Chasing Roger’s pool

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Some years ago I stumbled across a book by Roger Deakin (who was a writer, passionate enviromentalist and documentary maker) called Waterlog. It charts his travels round the British Isles seeking out and swimming in all sorts of locations and has subsequently become a revered tome in the wild swimming community. The book rekindled my love of open water swimming which had more or less lain dormant since my teenage years (apart from the odd foray into the sea whilst on holiday in Scotland etc.) and got me hooked on river and waterfall dipping in particular. I am not a long distance or speed swimmer, much preferring to “dip” for a while in an amazing location and soak up the atmosphere of the nature that I’m immersed in. However, I digress…

In the book, Deakin spends some time in and around the Dales swimming in the canal at Gargrave (no thanks) and at Ingleton outdoor pool, Beezley Falls and Kirkby Lonsdale. There is one chapter though which really sparked my interest and in it he describes a visit to a secluded and hard to reach pool in a beck near Arncliffe. His description is so beautiful that it makes you want to follow in his footsteps… so I did.

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The beck is in the vicinity of Arncliffe at the bottom of a very steep sided ravine, and the pool Deakin describes is part way down and VERY difficult to access from any direction – which all adds to it’s charm. I walked in from the top of the ghyll and followed the beck down, criss-crossing as necessary  to avoid the worst of the uneven terrain. I have been before, but it was a few years ago and I had forgotten just how gorgeous and almost mystical the area was. Approaching the spot where I remembered the pool to be, I spotted several cave mouths on the far bank and decided that on my return walk I would have a nosy in with my torch….

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In the last couple of hundred yards towards the main pool, I realised that the beck had more and more deep sections which are worth revisiting in warmer weather for a mini multi-dip adventure. Pretty soon I arrived at the deepest section, and was almost overwhelmed by it’s setting and location – the view looking on down the valley is so gorgeous!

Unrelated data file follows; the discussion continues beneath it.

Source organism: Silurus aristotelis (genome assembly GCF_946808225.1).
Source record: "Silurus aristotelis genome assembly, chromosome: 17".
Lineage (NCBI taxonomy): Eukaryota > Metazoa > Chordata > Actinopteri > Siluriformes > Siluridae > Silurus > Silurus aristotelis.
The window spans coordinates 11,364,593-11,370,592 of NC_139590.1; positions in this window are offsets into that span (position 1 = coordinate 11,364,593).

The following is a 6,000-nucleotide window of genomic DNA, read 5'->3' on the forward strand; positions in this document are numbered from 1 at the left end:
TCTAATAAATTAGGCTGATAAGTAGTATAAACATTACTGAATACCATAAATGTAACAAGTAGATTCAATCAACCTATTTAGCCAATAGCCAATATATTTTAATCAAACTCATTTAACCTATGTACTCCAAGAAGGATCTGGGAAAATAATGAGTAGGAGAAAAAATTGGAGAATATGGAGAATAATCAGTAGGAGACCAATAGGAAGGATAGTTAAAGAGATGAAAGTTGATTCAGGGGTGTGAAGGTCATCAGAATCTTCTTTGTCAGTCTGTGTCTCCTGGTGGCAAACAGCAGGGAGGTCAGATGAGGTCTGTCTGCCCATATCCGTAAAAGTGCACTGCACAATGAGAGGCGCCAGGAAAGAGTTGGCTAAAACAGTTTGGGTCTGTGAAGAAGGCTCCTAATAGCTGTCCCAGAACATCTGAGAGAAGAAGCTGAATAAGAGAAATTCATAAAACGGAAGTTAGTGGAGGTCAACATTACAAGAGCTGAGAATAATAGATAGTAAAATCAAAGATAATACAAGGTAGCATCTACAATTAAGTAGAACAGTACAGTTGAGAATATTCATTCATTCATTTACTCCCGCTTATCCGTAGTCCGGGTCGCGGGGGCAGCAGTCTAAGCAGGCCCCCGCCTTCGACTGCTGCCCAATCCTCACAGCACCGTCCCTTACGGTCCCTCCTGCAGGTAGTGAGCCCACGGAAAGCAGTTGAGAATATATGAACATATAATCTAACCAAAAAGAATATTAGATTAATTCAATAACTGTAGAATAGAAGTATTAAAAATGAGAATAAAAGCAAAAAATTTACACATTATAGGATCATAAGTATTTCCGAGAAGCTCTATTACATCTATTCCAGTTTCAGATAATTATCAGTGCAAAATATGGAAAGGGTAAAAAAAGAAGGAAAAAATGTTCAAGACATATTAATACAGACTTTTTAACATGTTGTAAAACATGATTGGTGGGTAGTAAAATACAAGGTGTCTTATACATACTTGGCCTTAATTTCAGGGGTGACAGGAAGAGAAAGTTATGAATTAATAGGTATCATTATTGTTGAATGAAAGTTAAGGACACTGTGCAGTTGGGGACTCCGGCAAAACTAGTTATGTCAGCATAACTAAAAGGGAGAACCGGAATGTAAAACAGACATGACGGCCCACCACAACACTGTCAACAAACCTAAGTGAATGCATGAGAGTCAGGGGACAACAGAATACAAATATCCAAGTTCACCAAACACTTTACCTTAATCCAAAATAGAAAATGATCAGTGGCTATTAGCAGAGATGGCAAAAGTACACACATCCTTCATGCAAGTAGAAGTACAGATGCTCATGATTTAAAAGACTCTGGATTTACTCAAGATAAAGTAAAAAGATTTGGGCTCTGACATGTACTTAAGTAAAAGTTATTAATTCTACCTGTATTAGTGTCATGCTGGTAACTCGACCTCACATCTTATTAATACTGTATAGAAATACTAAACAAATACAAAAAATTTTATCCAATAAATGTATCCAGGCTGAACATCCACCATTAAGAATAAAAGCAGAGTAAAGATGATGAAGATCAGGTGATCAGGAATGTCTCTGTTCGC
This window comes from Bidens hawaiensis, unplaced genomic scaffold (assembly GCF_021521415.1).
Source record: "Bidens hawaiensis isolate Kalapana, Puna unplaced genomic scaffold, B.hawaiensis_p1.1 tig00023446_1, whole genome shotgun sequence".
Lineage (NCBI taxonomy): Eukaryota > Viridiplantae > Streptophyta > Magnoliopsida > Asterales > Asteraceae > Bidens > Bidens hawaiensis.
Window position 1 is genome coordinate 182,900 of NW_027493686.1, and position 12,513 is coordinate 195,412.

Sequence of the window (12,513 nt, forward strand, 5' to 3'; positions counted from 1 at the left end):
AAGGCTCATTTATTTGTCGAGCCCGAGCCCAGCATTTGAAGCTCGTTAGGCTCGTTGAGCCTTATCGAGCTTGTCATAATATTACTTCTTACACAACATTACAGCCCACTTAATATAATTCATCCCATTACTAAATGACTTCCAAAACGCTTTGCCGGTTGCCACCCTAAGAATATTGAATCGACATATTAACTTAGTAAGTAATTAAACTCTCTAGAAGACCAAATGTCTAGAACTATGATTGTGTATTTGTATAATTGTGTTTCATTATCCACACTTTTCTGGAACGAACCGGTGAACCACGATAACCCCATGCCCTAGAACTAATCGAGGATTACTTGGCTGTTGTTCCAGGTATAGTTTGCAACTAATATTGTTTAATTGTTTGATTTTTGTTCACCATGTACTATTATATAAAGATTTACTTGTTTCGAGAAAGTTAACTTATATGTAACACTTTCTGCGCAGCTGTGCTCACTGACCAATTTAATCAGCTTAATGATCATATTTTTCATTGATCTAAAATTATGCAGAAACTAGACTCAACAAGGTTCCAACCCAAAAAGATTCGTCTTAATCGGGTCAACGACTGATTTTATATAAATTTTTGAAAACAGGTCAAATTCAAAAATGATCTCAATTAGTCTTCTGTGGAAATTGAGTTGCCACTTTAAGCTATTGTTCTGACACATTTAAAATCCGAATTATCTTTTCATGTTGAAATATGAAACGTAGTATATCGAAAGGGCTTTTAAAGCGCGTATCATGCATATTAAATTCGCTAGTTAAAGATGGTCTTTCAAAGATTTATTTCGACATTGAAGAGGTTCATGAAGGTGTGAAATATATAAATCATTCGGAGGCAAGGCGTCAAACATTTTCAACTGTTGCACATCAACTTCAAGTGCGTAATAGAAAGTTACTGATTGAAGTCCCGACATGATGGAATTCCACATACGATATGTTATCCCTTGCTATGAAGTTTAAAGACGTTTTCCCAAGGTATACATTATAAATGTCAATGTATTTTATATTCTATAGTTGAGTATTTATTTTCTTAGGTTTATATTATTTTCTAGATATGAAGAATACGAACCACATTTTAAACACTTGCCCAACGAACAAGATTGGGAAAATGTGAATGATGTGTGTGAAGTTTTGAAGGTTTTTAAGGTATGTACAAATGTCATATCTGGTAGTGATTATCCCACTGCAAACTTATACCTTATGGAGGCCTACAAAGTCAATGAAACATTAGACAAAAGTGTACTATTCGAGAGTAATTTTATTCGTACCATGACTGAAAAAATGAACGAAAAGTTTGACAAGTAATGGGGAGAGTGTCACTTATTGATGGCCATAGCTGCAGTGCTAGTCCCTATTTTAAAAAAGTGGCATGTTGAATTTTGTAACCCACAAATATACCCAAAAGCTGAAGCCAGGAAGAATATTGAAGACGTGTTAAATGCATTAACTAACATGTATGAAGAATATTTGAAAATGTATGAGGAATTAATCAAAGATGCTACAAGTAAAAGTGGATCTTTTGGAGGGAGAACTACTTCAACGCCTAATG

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I took a photo on my phone looking across the main dip spot whilst the sun was out, but must have rushed it or been moving as the shutter clicked – it’s a poor photo, but I’m including it just to show this amazing place from another angle…

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Just at the left hand side of this photo, you can make out yet another cave entrance by the Ash sapling – this cave has (I am informed by a caving expert friend) the potential to be quite an extensive cave, although it hasn’t been fully “pushed” yet…  The South side of the ravine is bisected by several streams running (or more accurately falling) down the steep hillside and one arrives into the beck bottom right next to our pool. It flows down a whole series of Tufa steps and the overall effect is quite lovely.

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I didn’t measure the water temperature, but I was able to spend about 10 mins dipping and messing about and, remarkably for me, didn’t get an after-drop shiver which is my normal reaction to swimming at any time of year.. I guess it was about 6 or 7 degrees, possibly a wee bit more – but I was so in the moment I really couldn’t have cared less! After getting out and putting my drying robe on I was looking at how clear and fabulous the water looked and I was Soooo tempted to dive straight back in!

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I reluctantly got dressed and packed my rucsack, but loitered a few more more minutes with my hot coffee just taking in my surroundings and reveling in the wild nature of this hidden gem…

2 thoughts on “Chasing Roger’s pool

  1. The Deakin book is great. I’ve swum at Hackfall Wood, Redmire Falls and West Burton Falls (the latter is only a small pool, but good!) but not at the places you mention here. I feel an urge to fish out my trunks and towel coming on.

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